The future King of Prussia and German Emperor was born in 1859, the eldest son of the then Crown Prince Frederick of Prussia (he later became Emperor Frederick III) and his wife, daughter and namesake of Queen Victoria of Great Britain and Empress of India. This made George V, against whom Wilhelm went to war his first cousin – an embarrassment to say the least. He was born with a semi-paralysed left arm, several inches shorter than the right one.
As boy and man the future king needed help at table with the cutting up of his food, as he was unable to hold foodstuffs with his left hand. Naturally he needed a nurse, at first, and later a valet to assist him to dress. Biographies tell us that Wilhelm was lazy, uncooperative and disliked the routine work he was expected to do. Getting him to read long reports was impossible. By eighteen years of age his knowledge of world affairs in general, and Germanic history in particular, was superficial but not unexistent.
As a young man he made sure his life was gay in the old-fashioned sense of the word: an endless round of banquets, balls, junketing round Europe, cruising in yachts, hunting wild animals, and parades. The emphasis was on parades. He was in love with uniforms, and was obsessed with the armed forces. His personal friends and advisers were always soldiers, and he preferred military uniform to any other kind of dress, even if he had done no basic training and could not hold a rifle properly because of the disability.
Von Bismarck, who was to use Wilhelm virtually as a puppet for his own ends, used to describe the future Kaiser as ‘a balloon which must be held on a string, or else it might go off anywhere’; if asked about Socialism, he would shout that socialists should be gunned down ‘wherever one saw them, in a bloodbath if necessary’. Such remarks upset the not very steely nerve of his ministers.
A bigwig in the German Foreign Office wrote in 1896: ‘the behaviour of the Emperor can only be explained pathologically.’ Grandmother Queen Victoria had had plenty of chances to examine her grandson closely, as he loved coming to London, Windsor and Balmoral: ‘he is such a hot-headed, wrong-headed and conceited young man’ she sternly said.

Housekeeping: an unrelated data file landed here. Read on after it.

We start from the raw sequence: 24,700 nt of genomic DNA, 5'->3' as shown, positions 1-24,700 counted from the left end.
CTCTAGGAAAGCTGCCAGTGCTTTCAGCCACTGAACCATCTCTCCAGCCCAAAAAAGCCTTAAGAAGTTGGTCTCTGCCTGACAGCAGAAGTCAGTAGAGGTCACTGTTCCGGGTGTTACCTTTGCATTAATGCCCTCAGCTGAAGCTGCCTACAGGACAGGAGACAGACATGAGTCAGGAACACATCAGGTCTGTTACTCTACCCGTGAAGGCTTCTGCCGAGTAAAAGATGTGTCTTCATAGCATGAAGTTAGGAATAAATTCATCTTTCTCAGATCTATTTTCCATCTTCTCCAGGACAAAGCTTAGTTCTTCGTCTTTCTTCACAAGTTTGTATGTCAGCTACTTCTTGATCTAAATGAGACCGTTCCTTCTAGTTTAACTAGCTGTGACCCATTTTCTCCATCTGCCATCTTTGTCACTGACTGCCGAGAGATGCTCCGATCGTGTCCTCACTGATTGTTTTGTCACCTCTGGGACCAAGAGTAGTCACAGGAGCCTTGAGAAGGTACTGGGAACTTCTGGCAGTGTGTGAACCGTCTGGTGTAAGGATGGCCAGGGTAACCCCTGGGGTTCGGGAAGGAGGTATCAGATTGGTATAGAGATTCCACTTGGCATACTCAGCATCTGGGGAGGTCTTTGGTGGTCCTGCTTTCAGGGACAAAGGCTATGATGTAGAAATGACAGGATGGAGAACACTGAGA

But when Wilhelm became Emperor (1888) he was given considerable powers under the Constitution. He could personally appoint all his ministers and make them responsible to him personally, and not to the Reichstag; he was, though it seems impossible to believe, responsible for foreign policy, which meant that he was guided by von Bismarck; he was Commander of all German armed forces. As he wished to be an absolute ruler he quickly discharged Bismarck (pictured here), breaking the old diplomat’s heart. He warned Germans that they must ‘follow him wherever he goes’. Luckily, as Wilhelm was subject to nervous disorders and breakdowns, his ministers usually went their own way. In some ways he was subservient to them, even when he was unwilling, as in the incident of the Reinsurance Treaty with Russia, not to renew it. The Tsar of Russia by the way, was another first cousin.
Whether or not Wilhelm II directly or indirectly caused the Great War in 1914, his belligerence and intolerance and lack of patience had a lot to do with what happened. Nevertheless, when the First War began and all the old way of life in Europe vanished in smoke and multitudinous death, he was ignored by his war ministers and generals alike. In 1918, with Germany smashed, and forced by the Allied Powers to pay for it at the Treaty of Versailles, he was forced to abdicate. He ran to Holland of all places, where he died an embittered and forgotten wreck, in 1941, after the invasion of that country by Adolf Hitler. It was the same year that another rejected monarch died, Alfonso XIII of Spain.